David.

But a failure to achieve those demands led to the division of
the Palestinian structure and the appearance of multiple decision-making
authorities, including the return to military resistance.

That is not the reason for the Intifada. The Intifada erupted
for three reasons, the first of which is the state of frustration dominating
the Palestinians, especially after the pressure exerted on President Arafat
by the Americans at Camp David and the failure of talks in Taba. The second
reason meanwhile is the continuation of settlement, which drove the
Palestinians to wonder how long Israeli provocation would last. As for the
third, it is Sharon's visit to Al-Aqsa Mosque.

The Intifada is not an expression of the rejection of the peace
process. It is the result of failure and continuing Israeli aggravation.

Some believe that had the events of 11 September not taken
place, the Intifada would have achieved political feats that negotiations
failed to achieve.

The events of 11 September paved the way for a US presence all
over the world and the positing of the Arab and Islamic worlds, particularly
the Palestinians, on the top of the list of those accused.

As for the Intifada, I have said before that it is meant to tell
the world that the Palestinians are oppressed and that they have rights and
want peace. I also said that the Intifada could not achieve victory over the
Israelis.

Where do the honest voices in Palestine, such as Haidar
Abdul-Shafi, Daoud Saeed and Hisham Sharabi, stand as far as decision-making
is concerned?

There are voices that reject the Oslo Accord and what followed
it.

And what preceded it?

No! Abdul-Shafi did not reject the peace process. He headed the
negotiation team dispatched to Madrid and was keen to implement Resolution
242.

But he objected to many things, did he not?

He did not object. He wanted recognition of Resolution 242 and
of the Palestinian people, but neither was recognized at negotiations in
Washington.

At the talks in Oslo, it was granted that the objective was to
recognize Resolutions 242 and 338 and that the Palestinian people have
rights, and that some matters were better left for permanent status
negotiations, such as the issues of Jerusalem, refugees, settlement, borders
and others.

There was no disagreement on the objectives, although there were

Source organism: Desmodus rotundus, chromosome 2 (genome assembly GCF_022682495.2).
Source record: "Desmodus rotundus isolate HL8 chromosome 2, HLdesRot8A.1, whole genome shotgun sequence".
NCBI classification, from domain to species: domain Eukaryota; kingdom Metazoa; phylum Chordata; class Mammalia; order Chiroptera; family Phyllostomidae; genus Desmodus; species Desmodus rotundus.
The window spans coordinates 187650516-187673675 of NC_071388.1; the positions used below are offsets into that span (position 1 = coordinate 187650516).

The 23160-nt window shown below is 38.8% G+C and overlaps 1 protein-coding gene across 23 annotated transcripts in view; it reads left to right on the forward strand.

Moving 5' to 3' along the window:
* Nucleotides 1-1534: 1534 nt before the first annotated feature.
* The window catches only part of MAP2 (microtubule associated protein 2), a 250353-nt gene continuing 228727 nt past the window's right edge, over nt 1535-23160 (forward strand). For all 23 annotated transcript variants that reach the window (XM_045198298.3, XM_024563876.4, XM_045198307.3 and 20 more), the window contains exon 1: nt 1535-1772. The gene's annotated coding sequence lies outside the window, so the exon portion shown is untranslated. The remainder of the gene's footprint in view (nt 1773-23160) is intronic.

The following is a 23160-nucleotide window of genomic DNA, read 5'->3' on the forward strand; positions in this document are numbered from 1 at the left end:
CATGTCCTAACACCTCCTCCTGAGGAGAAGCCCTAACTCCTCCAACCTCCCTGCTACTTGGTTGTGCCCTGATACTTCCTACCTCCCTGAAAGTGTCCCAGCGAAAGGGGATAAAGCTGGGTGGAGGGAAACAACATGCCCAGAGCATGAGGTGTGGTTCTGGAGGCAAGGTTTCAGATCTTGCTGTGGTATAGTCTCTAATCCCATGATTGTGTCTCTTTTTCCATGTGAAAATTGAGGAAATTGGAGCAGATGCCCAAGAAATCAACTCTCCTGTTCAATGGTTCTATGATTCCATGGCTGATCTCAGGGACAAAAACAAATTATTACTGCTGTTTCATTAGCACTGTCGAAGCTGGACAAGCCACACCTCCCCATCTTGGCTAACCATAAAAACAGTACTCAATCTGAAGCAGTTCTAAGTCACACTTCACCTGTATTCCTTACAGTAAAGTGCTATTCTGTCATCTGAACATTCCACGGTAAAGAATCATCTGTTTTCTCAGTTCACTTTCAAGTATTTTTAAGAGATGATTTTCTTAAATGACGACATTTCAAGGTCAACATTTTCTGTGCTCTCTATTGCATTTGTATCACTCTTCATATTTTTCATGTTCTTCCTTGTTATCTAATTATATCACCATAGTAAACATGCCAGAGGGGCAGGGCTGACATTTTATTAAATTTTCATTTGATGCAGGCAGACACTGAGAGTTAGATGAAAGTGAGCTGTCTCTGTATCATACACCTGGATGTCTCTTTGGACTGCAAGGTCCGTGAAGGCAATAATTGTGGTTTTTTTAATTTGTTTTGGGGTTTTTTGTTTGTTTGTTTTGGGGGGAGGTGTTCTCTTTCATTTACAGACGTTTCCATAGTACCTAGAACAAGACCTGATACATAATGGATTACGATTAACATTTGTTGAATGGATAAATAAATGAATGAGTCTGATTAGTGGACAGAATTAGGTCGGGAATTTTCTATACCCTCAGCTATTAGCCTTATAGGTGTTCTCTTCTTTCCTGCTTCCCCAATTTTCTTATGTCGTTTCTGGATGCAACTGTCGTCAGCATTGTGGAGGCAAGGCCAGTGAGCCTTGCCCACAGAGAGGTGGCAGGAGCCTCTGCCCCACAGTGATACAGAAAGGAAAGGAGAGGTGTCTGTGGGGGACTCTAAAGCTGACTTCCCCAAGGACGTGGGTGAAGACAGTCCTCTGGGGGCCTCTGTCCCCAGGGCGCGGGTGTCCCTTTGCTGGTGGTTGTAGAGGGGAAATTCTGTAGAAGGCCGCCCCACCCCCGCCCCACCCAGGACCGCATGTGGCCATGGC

differences concerning the tactics to be used to achieve them. Disagreement
on tactics is not new to the Palestinians, which have always advocated
various visions.

The Israelis said that the Oslo Accord has been canceled. What
is the Palestinian stance toward the Oslo Accord?

The Oslo Accord has not been canceled, even if the Israelis say
it has. The Oslo Accord is an international agreement recognized and
protected by the United Nations. Neither the Israelis nor the Palestinians
can cancel it.

So what the Israelis are saying is just empty talk?

I believe so. The Israelis wish to cancel the agreement, and
Sharon was against it from the beginning. Nonetheless, we negotiated with
Sharon at Wye Plantation, when he was the Foreign Minister. He personally
agreed to the construction of the Gaza Port, which is one of the results of
the Oslo Accord. When we sit again around the negotiation table, it will be
based on the Oslo Accord.

There is some vagueness in the Palestinian stance regarding the
'Road Map' proposed by the US administration. What is the Palestinian
official evaluation of the proposal and are the Palestinians secretly
negotiating it?

The Road Map is made up of three stages. The first involves
maintaining security and an Israeli withdrawal to the border of 28 September
2000. The second stage concerns holding Palestinian elections and an
international peace conference, and the third calls for beginning permanent
status negotiations, which would be finished in three years.

The Palestinians found unacceptable provisions in the proposal
and interference in Palestinian internal matters, such as the appointment of
a prime minister and the election of President Arafat by the Legislative
Council. Nonetheless, we agreed to the proposal, albeit with some
reservations.

As for secret negotiations, they do not exist. All negotiations
are held with the knowledge and approval of the PNA and President Arafat.

Do you personally contact Israelis?

No, I do not.

When was your last contact with the Israelis?

I met with Sharon eight months ago to discuss some security
issues. Qrea and another person participated in the meeting, as did Sharon's
security adviser and his son. We made some decisions, but the development of
events prevented them from being implemented.

How do you see upcoming Israeli factional elections, and can the
Palestinians influence the Israeli parliamentary elections?

We do not interfere in Israeli elections and do not express
opinions about candidates. I wish that Arab voters in Israel would organize
themselves to avoid wasting their votes. Otherwise, I do not think we can
influence the Israeli elections.

What do you make of choosing Mitznaa to head the Labor Party? Do
you know him personally?

Yes, I do know him. He received me when I returned to Palestine
after the Safad Mayor refused to welcome me. He is considered a left-winger.

Has he ever met with President Arafat?

No, he has not, and I do not expect such a meeting to take
place.

Why do the Palestinians insist on clinging to agreements while
the Israelis violate them and violate International Law?

Before the events of the past two years we held 42 percent of
the land of the West Bank and 85 percent of Gaza, and 250,000 Palestinians
had returned to their home according to agreements with the Israelis. Once
on home soil, we dreamed of the goal for which we had returned. We are now
on our land and enjoy the recognition of existence and rights, even from the